It’s been another big year for craft beer and as 2011 draws to a close, it’s time to look back on the some of the stories that had Atlanta beer lovers buzzing.
Sunday Sales — For many, this was the biggest story of the year. In April, the General Assembly finally approved legislation enabling Sunday alcohol stores sales in Georgia. Gov. Nathan Deal signed the bill and in November, the first wave of shoppers began hitting beverage stores. Sunday sales won approval in over 80 percent of cities where it was on the ballot. Sales in the City of Atlanta will begin Jan. 1, just in time for the Super Bowl.
Growler Sales — Until 2011, growlers — glass jugs filled and refilled with draft beer — couldn’t be found anywhere in Georgia. In fact, most beer geeks and beverage store owners figured growlers weren’t legal here. But early in the year, the first Georgia growler shop, the Beer Growler, opened in Athens. By April, Hop City began filling growlers in Atlanta, followed by several more shops, including Ale Yeah in Decatur, and a number of metro Whole Foods stores.
Sweetwater Expansion – This year, the company that’s become synonymous with Atlanta craft beer embarked on an ambitious expansion project that will create the capacity to compete with some of the country’s biggest breweries. A new building, with a new bottling line, packaging hall, lab, offices and event space, plus a new warehouse are all part of an impressive push into the future. In 2012, Sweetwater will add a new 250-barrel brewhouse, with the capacity to produce up to 500,000 barrels of beer a year.
Craft Growth — Sweetwater’s growth tracks the overall growth of craft beer everywhere. While craft beer still only accounts for 5 percent of the overall beer market, some analysts think it could reach 20 percent by the end of the decade. But growth comes with growing pains. Dogfish Head, which has been wildly popular in the Atlanta market, had to pull out of some other markets because it couldn’t keep up with demand. And many seasonal and special beers are in such short supply that beer geeks are grumbling increasingly about favorites selling out on arrival in metro stores.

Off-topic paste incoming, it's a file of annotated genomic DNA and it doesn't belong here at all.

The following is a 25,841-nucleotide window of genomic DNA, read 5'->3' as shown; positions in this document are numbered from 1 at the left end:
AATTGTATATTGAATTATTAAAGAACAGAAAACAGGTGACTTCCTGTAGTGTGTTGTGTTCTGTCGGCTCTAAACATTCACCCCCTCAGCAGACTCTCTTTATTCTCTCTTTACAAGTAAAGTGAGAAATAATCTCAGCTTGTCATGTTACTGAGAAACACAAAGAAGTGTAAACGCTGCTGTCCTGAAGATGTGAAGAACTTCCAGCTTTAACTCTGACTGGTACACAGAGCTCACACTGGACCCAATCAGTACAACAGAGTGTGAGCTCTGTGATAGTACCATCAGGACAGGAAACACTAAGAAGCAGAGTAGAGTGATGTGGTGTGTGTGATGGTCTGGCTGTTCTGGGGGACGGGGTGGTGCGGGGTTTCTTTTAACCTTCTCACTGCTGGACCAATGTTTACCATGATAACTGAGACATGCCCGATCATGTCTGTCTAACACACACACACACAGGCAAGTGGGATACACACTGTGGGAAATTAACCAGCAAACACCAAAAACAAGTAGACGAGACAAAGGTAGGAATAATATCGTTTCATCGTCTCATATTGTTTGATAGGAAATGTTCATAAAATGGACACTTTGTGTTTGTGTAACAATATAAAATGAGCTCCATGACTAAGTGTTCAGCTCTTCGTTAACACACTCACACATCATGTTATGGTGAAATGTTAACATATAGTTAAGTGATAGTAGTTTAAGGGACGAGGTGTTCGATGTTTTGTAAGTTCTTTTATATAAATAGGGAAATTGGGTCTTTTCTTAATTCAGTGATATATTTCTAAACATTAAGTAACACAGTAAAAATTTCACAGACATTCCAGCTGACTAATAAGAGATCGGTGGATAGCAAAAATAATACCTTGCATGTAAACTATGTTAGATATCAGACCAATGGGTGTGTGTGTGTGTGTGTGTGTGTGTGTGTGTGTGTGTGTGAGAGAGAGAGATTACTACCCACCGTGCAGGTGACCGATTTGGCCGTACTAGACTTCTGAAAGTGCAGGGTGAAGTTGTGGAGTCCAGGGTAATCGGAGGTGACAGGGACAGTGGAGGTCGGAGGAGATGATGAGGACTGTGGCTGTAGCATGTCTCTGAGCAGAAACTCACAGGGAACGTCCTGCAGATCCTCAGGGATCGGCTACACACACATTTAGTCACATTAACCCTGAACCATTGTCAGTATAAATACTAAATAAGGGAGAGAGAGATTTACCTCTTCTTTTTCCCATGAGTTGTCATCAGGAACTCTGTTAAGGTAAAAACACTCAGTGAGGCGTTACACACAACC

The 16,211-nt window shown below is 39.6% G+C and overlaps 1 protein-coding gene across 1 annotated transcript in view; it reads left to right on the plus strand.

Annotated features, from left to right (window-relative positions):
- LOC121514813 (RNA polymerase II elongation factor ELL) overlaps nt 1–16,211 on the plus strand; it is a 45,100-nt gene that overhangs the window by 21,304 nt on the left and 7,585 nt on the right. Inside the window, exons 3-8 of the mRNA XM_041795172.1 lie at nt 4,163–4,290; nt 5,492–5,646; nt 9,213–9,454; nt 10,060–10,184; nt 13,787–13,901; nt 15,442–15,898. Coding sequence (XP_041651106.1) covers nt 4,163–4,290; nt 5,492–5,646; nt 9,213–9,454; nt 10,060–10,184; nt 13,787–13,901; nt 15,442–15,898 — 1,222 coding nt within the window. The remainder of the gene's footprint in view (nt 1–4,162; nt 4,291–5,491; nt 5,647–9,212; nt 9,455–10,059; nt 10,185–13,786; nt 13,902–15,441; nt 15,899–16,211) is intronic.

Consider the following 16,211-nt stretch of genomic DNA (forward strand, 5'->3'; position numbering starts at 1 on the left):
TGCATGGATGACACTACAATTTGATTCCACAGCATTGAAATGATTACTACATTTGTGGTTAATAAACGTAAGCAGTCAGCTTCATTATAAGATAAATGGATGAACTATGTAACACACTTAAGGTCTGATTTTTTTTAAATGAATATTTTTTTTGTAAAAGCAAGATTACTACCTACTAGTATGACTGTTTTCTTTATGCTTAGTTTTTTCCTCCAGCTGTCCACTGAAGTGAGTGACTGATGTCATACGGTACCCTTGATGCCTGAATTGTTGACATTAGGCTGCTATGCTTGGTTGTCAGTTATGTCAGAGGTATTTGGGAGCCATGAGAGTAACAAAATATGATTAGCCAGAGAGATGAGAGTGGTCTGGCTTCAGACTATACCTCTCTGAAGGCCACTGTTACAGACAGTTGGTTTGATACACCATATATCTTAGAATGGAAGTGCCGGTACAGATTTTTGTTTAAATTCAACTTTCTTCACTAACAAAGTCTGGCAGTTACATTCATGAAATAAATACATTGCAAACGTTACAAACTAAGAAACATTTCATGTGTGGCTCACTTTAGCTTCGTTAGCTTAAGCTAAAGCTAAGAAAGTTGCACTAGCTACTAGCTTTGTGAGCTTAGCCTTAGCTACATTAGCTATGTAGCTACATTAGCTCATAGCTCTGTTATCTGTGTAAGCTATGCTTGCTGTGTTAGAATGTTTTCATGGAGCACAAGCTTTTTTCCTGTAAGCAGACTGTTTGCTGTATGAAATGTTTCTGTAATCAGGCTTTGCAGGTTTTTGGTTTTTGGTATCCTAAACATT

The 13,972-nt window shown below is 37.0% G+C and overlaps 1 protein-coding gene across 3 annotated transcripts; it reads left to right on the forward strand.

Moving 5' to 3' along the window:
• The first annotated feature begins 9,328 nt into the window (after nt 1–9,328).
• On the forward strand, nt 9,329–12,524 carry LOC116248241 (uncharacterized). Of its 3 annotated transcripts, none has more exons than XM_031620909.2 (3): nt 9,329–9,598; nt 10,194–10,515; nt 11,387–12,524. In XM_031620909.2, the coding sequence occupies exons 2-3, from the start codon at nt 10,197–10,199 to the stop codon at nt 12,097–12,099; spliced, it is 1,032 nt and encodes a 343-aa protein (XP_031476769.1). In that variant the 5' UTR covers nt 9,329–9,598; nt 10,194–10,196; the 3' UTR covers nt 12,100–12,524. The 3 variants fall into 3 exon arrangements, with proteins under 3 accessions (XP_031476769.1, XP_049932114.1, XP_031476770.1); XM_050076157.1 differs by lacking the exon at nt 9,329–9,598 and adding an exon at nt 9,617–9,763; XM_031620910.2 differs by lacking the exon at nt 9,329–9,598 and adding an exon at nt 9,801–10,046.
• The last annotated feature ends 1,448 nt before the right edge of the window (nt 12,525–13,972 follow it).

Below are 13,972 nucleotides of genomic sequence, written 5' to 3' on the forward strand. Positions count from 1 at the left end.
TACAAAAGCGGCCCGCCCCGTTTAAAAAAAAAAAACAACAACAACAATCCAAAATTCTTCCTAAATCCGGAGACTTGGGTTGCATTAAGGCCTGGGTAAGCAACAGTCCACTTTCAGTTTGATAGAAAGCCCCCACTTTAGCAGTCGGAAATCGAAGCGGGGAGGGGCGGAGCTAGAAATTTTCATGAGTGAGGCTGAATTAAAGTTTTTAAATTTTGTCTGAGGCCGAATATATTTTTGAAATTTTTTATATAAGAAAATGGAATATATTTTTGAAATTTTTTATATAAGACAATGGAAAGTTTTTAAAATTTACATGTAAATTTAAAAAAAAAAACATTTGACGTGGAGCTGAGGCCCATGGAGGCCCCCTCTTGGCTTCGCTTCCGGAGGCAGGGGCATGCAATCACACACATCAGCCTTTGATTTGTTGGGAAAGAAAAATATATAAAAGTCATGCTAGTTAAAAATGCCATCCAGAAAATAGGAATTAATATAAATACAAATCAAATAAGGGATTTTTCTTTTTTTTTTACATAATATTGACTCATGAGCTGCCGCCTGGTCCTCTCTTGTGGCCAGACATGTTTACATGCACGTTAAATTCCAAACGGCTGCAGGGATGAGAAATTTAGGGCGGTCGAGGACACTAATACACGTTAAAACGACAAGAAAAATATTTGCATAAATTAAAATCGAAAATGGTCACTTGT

New Brews — Monday Night Brewing, a new Atlanta craft beer company, debuted with two beers (Eye Patch Ale and Drafty Kilt Scotch Ale) made under contract at Thomas Creek Brewing in Greenville, S.C. The Wrecking Bar brewpub opened in Little Five Points, offering a wide array of styles, including the Victor IPA. Marietta’s Red Hare Brewing joined Sweetwater, Terrapin, Red Brick and Jailhouse as Georgia’s fifth packaging craft brewery, with Long Day Lager, Gangway IPA and Watership Brown available on draft at bars and at growler stations.
Longshot Beer — Atlanta’s Richard Roper was one of the two grand champion winners of the 2010 Samuel Adams American Homebrew contest. As a finalist in the nationwide competition, Roper won $5,000 and a trip to the Great American Beer Festival in Denver. His Friar Hop Ale was brewed and bottled by the Boston Beer Co. in 2011 and in April, he was finally able to taste and share his beer at a special launch party at the Fred in Sandy Springs.
West-Southeast — The Southeast is the fastest growing region in the country for craft beer sales. In 2012, look for California’s Sierra Nevada and Colorado’s New Belgium to confirm longstanding rumors and reveal plans for new breweries close by, probably in Tennessee or North Carolina. As many observers are sure to note, Georgia was never in the running because of its much more restrictive laws.
What do you think were the big beer stories of 2011?